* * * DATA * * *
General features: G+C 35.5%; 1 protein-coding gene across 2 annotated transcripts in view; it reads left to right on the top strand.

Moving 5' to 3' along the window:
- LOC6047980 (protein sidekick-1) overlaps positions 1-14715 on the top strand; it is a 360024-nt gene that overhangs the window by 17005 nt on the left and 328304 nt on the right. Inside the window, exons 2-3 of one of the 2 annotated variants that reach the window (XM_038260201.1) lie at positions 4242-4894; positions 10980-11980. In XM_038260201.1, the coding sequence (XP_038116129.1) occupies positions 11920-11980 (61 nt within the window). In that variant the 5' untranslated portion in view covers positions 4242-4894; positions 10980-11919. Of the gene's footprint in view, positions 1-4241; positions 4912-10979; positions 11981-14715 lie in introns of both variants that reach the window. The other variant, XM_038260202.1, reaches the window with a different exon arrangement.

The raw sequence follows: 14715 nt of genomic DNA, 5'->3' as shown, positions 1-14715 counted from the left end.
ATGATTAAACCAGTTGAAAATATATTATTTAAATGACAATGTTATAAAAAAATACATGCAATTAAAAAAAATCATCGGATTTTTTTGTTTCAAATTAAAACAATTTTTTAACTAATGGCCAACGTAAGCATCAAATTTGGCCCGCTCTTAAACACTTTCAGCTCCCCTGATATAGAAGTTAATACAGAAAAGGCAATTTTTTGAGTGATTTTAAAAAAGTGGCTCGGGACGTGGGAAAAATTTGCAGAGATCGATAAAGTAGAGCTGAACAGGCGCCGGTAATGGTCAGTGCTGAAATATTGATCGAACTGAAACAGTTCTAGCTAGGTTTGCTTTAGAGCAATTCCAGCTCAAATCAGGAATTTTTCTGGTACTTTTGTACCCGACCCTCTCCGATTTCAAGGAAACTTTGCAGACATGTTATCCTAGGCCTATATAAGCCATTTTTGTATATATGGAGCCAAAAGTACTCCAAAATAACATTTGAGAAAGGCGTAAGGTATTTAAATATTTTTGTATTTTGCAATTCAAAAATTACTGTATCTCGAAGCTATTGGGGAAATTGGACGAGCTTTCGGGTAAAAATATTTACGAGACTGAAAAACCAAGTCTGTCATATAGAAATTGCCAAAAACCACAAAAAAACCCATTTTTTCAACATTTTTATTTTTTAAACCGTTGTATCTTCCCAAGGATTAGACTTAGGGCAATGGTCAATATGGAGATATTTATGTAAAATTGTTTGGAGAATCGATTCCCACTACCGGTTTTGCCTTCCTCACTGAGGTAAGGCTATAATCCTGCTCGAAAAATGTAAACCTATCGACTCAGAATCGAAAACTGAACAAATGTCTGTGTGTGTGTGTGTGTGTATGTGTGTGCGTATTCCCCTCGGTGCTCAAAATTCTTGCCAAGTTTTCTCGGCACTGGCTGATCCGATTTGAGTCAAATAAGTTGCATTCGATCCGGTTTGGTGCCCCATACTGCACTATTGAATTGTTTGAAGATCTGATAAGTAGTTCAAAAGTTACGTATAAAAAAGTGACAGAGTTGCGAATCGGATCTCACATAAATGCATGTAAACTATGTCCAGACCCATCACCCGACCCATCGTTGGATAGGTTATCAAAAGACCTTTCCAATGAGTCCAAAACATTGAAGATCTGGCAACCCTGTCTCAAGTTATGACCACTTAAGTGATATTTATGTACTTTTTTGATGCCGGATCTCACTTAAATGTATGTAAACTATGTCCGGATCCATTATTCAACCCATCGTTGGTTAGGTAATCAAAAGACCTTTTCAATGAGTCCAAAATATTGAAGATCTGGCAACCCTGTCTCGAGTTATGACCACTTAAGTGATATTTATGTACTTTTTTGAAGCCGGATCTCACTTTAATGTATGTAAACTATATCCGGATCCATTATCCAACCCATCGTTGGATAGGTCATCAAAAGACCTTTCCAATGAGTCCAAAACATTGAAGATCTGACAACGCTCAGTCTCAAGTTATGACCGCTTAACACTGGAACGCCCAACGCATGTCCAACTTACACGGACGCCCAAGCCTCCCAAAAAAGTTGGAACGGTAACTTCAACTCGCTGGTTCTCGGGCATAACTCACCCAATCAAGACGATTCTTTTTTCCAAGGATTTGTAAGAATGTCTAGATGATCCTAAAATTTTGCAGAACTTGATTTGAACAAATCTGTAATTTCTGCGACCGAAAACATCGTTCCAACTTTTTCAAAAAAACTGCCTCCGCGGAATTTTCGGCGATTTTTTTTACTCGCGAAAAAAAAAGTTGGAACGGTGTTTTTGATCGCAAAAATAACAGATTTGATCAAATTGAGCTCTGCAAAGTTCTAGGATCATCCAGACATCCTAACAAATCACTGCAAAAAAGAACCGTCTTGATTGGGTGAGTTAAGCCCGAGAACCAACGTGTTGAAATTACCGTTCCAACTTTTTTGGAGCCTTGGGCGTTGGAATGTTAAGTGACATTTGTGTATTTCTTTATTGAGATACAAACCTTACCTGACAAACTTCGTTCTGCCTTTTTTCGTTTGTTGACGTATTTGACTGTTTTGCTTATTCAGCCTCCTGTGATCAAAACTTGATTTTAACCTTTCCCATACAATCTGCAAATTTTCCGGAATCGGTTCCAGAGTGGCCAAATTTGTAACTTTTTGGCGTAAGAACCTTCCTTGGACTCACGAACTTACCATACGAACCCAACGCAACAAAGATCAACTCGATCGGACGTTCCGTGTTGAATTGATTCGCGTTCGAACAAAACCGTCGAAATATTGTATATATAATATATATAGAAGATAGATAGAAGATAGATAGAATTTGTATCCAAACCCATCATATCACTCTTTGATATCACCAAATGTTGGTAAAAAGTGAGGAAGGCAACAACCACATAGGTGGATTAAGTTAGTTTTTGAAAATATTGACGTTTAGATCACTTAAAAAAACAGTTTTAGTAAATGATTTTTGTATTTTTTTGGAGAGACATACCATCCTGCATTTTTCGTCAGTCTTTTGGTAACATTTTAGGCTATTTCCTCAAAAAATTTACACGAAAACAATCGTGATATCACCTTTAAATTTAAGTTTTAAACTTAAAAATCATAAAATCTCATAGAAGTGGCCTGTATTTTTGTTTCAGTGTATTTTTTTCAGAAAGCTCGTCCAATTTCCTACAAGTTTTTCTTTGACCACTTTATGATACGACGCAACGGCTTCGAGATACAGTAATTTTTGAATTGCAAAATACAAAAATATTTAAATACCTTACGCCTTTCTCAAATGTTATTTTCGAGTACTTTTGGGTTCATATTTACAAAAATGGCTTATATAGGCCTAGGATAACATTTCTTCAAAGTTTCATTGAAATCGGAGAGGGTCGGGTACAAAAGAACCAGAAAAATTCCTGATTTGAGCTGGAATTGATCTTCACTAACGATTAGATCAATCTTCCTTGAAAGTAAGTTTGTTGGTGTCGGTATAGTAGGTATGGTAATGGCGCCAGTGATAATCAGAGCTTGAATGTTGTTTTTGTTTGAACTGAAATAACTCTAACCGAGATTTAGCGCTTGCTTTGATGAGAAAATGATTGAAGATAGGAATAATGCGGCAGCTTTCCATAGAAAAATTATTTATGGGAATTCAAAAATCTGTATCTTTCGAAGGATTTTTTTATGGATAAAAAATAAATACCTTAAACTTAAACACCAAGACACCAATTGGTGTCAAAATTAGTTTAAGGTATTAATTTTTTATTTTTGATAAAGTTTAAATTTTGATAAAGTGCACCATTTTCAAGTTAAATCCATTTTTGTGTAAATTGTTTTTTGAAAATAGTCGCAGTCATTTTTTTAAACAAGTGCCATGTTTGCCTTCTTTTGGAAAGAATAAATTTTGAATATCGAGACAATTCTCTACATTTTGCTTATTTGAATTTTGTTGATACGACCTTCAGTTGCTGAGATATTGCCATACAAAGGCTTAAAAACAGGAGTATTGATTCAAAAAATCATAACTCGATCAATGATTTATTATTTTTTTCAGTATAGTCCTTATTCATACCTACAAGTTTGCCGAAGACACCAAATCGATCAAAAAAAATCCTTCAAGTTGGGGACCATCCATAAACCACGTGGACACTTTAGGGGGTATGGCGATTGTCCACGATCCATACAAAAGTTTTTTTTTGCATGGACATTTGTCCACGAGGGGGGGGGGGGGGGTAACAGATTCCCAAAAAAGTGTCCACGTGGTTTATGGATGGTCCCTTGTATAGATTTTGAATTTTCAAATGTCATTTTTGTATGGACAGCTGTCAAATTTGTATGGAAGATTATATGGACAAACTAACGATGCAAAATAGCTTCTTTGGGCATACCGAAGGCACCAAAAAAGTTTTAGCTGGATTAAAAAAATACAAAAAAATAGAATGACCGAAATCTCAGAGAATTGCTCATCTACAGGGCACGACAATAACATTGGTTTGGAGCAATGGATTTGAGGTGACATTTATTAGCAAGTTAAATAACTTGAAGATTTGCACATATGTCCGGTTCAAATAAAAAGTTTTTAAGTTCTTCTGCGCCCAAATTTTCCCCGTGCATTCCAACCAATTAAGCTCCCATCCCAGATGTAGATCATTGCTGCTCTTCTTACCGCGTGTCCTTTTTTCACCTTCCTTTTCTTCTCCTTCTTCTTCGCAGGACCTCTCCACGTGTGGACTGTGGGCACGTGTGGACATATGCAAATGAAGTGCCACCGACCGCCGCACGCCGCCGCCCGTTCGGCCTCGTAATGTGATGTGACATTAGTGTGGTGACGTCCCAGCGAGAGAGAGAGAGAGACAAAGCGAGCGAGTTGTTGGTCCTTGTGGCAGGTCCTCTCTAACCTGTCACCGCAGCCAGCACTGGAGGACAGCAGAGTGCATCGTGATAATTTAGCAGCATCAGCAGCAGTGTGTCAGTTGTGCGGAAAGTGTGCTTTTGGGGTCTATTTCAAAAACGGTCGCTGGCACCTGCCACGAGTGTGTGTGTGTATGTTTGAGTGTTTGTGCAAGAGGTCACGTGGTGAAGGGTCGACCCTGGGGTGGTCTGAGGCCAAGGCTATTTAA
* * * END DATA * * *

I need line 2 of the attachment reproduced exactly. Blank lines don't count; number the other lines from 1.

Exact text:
Moving 5' to 3' along the window: